All the things you need to know about WannaCry | BrightTitan
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All the things you need to know about WannaCry

Wannacry & MacBook Pro

All the things you need to know about WannaCry

Since the past weekend, the ransomware software called WannaCry has occupied the number one place on the agenda of the technology world. This unprecedented malicious software has been spreading all over the world since the past week. Security researchers said Friday that nearly 57,000 computers are affected by ransom software in more than 150 countries. It was fortunate to get in on the weekend, but it did not hinder the spread of ransom software. As of yesterday, more than 200 systems worldwide were affected by the malware.


WannaCry went on record as the most violent attack of 2017 until detection, and the solution to prevent the spread of this ransom software has not yet been found. In this file you will find out what WannaCry is, what improvements we have experienced, and what you can do to protect yourself.


What is WannaCry?


This malware is a scary kind of Trojan virus, called “ransom software”. As the name suggests, the virus takes control of the infected computer and the victim is being asked for a ransom so that the victim can access the files on the affected computer again.


What exactly it is doing?


Ransom software like WannaCry encrypts most or all of the files on one person’s computer. The software then comes with a ransom request to unlock the files. In the case of WannaCry, the software is asking the victim to pay amount of Bitcoin for the equivalent of 300 dollars. If you do not pay for seven days, WannaCry will delete the encrypted files and all the data will be lost.


According to Symantec, the types of files WannaCry targets and encrypts are as follows:


  • .123
  • .3dm
  • .3ds
  • .3g2
  • .3gp
  • .602
  • .7z
  • .ARC
  • .PAQ
  • .accdb
  • .aes
  • .ai
  • .asc
  • .asf
  • .asm
  • .asp
  • .avi
  • .backup
  • .bak
  • .bat
  • .bmp
  • .brd
  • .bz2
  • .cgm
  • .class
  • .cmd
  • .cpp
  • .crt
  • .cs
  • .csr
  • .csv
  • .db
  • .dbf
  • .dch
  • .der
  • .dif
  • .dip
  • .djvu
  • .doc
  • .docb
  • .docm
  • .docx
  • .dot
  • .dotm
  • .dotx
  • .dwg
  • .edb
  • .eml
  • .fla
  • .flv
  • .frm
  • .gif
  • .gpg
  • .gz
  • .hwp
  • .ibd
  • .iso
  • .jar
  • .java
  • .jpeg
  • .jpg
  • .js
  • .jsp
  • .key
  • .lay
  • .lay6
  • .ldf
  • .m3u
  • .m4u
  • .max
  • .mdb
  • .mdf
  • .mid
  • .mkv
  • .mml
  • .mov
  • .mp3
  • .mp4
  • .mpeg
  • .mpg
  • .msg
  • .myd
  • .myi
  • .nef
  • .odb
  • .odg
  • .odp
  • .ods
  • .odt
  • .onetoc2
  • .ost
  • .otg
  • .otp
  • .ots
  • .ott
  • .p12
  • .pas
  • .pdf
  • .pem
  • .pfx
  • .php
  • .pl
  • .png
  • .pot
  • .potm
  • .potx
  • .ppam
  • .pps
  • .ppsm
  • .ppsx
  • .ppt
  • .pptm
  • .pptx
  • .ps1
  • .psd
  • .pst
  • .rar
  • .raw
  • .rb
  • .rtf
  • .sch
  • .sh
  • .sldm
  • .sldx
  • .slk
  • .sln
  • .snt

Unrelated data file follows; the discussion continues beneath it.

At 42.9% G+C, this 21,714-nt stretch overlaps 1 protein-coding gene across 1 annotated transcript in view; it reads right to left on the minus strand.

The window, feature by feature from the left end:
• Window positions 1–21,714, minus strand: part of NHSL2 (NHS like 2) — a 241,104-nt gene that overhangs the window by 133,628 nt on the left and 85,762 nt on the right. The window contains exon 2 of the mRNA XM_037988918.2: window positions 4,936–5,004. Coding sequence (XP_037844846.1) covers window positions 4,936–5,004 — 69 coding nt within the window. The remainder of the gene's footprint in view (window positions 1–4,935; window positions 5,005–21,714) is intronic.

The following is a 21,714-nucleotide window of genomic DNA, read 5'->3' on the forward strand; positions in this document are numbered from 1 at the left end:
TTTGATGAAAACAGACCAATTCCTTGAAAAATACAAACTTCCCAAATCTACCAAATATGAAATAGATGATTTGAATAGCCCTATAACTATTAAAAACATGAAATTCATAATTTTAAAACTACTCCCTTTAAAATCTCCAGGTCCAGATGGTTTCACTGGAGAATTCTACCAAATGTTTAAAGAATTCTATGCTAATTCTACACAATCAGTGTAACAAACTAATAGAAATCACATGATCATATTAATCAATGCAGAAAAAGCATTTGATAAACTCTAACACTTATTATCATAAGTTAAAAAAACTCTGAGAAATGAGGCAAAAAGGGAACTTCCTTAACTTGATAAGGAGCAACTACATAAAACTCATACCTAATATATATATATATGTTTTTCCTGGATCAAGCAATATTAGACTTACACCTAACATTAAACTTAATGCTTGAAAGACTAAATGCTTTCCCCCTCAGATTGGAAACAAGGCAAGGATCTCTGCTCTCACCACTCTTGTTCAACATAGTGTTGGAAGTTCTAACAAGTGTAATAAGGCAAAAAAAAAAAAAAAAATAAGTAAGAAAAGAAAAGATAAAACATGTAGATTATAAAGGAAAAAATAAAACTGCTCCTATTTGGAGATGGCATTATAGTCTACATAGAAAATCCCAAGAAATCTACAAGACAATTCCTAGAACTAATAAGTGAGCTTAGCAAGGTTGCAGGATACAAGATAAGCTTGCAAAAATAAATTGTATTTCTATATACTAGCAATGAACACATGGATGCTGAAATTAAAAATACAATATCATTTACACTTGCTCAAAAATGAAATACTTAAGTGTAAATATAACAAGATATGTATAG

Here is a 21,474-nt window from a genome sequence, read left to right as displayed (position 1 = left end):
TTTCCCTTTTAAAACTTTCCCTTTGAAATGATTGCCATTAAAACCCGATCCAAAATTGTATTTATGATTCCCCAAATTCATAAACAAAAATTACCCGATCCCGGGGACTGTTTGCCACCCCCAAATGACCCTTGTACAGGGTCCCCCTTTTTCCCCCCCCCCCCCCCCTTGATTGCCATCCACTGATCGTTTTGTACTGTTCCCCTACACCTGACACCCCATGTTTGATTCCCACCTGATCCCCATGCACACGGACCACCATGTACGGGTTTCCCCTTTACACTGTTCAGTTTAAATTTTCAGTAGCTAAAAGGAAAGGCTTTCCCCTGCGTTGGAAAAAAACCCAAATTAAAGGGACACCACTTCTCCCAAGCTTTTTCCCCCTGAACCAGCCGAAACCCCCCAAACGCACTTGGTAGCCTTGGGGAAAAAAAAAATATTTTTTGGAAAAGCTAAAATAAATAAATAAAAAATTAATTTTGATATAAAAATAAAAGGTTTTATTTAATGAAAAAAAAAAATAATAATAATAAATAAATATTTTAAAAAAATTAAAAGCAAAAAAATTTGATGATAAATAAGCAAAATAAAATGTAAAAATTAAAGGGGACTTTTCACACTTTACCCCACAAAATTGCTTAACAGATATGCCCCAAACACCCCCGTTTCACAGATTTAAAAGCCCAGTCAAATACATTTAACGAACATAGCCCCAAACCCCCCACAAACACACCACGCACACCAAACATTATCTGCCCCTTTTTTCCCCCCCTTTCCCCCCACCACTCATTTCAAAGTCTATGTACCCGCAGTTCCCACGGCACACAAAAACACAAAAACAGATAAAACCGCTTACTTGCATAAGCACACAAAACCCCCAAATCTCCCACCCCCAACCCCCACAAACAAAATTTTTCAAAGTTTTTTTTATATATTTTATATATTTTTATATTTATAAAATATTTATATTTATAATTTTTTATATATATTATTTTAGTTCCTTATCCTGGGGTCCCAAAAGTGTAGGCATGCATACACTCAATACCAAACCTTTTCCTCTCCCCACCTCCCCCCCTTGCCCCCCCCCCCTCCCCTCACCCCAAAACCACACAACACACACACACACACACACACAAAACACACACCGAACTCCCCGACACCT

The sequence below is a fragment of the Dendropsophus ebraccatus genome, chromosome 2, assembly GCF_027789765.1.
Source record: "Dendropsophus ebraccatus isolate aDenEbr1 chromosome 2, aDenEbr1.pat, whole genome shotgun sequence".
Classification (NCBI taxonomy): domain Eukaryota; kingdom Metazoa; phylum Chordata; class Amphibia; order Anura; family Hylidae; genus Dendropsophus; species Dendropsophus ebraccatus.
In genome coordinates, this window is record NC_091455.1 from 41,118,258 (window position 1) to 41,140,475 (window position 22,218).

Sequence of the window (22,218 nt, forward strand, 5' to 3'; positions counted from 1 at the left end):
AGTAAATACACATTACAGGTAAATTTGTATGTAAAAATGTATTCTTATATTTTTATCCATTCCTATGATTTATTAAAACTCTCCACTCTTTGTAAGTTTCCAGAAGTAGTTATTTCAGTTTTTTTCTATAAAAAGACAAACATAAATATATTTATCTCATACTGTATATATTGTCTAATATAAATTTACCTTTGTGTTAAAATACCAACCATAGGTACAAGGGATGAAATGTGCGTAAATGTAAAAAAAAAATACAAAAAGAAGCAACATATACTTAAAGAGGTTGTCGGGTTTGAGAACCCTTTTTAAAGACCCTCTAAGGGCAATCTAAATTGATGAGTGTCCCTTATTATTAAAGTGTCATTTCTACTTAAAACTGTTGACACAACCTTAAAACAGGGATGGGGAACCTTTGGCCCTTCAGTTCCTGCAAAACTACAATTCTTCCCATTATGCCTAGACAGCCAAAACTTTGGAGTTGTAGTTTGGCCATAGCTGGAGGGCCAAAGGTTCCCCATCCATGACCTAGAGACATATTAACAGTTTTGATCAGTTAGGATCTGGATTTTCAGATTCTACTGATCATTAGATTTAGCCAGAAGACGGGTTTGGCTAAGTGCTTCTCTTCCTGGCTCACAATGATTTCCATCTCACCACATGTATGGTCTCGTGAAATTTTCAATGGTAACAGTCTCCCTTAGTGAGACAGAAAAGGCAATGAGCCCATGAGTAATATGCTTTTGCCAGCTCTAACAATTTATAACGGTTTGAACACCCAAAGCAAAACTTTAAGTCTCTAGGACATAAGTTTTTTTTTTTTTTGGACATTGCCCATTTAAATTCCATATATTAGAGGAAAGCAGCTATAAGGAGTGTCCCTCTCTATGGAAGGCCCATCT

• .sql
  • .sqlite3
  • .sqlitedb
  • .stc
  • .std
  • .sti
  • .stw
  • .suo
  • .svg
  • .swf
  • .sxc
  • .sxd
  • .sxi
  • .sxm
  • .sxw
  • .tar
  • .tbk
  • .tgz
  • .tif
  • .tiff
  • .txt
  • .uop
  • .uot
  • .vb
  • .vbs
  • .vcd
  • .vdi
  • .vmdk
  • .vmx
  • .vob
  • .vsd
  • .vsdx
  • .wav
  • .wb2
  • .wk1
  • .wks
  • .wma
  • .wmv
  • .xlc
  • .xlm
  • .xls
  • .xlsb
  • .xlsm
  • .xlsx
  • .xlt
  • .xltm
  • .xltx
  • .xlw
  • .zip


How was the virus created?


There are different assertions about who is behind the WannaCry attack, but the source of the problem is the “EternalBlue” that the American National Security Agency has identified and secretly kept for future use in collecting information, which is being used by the open WannaCry Trojan horse. A pirate group called Shadow Brokers publicly disclosed the details of this defeat, so that this security dilemma came to light.


Is the danger over?


No, it’s not over yet. WannaCry was first discovered on Friday (May 12th), as it turns out that more than 57 countries have spread to more than 150 countries by the end of the day. Ransom software were mostly seen in European countries, and some big corporations and organizations, including banks, hospitals and government agencies, were out of business.


On Saturday, 22-year-old security researcher Marcus Hutchins unintentionally slowed the spread of the WannaCry virus. Hutchins wanted to track the spread of WannaCry by registering the domain name hidden in the virus code, which unintentionally slowed down the process. You can find details on the topic in Hutchins’ blog post. However, the spread of WannaCry did not stop, it just slowed down.


How to be protected from the ransom software?


Use whichever operating system you use, keep your system up-to-date, and install any available updates or security patches. Windows users using machines with Windows XP, Windows 8, or Windows Server 2003, especially, need to download this security update, which was released on Friday. In the meantime, although the system is not affected by the ransom software, it would be beneficial if you back up the files on your system to an external diskette or cloud server.


What should I do if my computer has the ransomware?


Unfortunately, WannaCry’s solution is not currently available. Antivirus companies and cyber security experts are looking for ways to break the passwords of files on infected computers. At the moment, however, no third party cracking solution is available. Hopefully, the affected users’ data is stored elsewhere as a backup because there is currently no other way to pay the fiduciary that is required to recover the files affected by WannaCry.

Jack Goodman

Founder & CEO of BrightTitan

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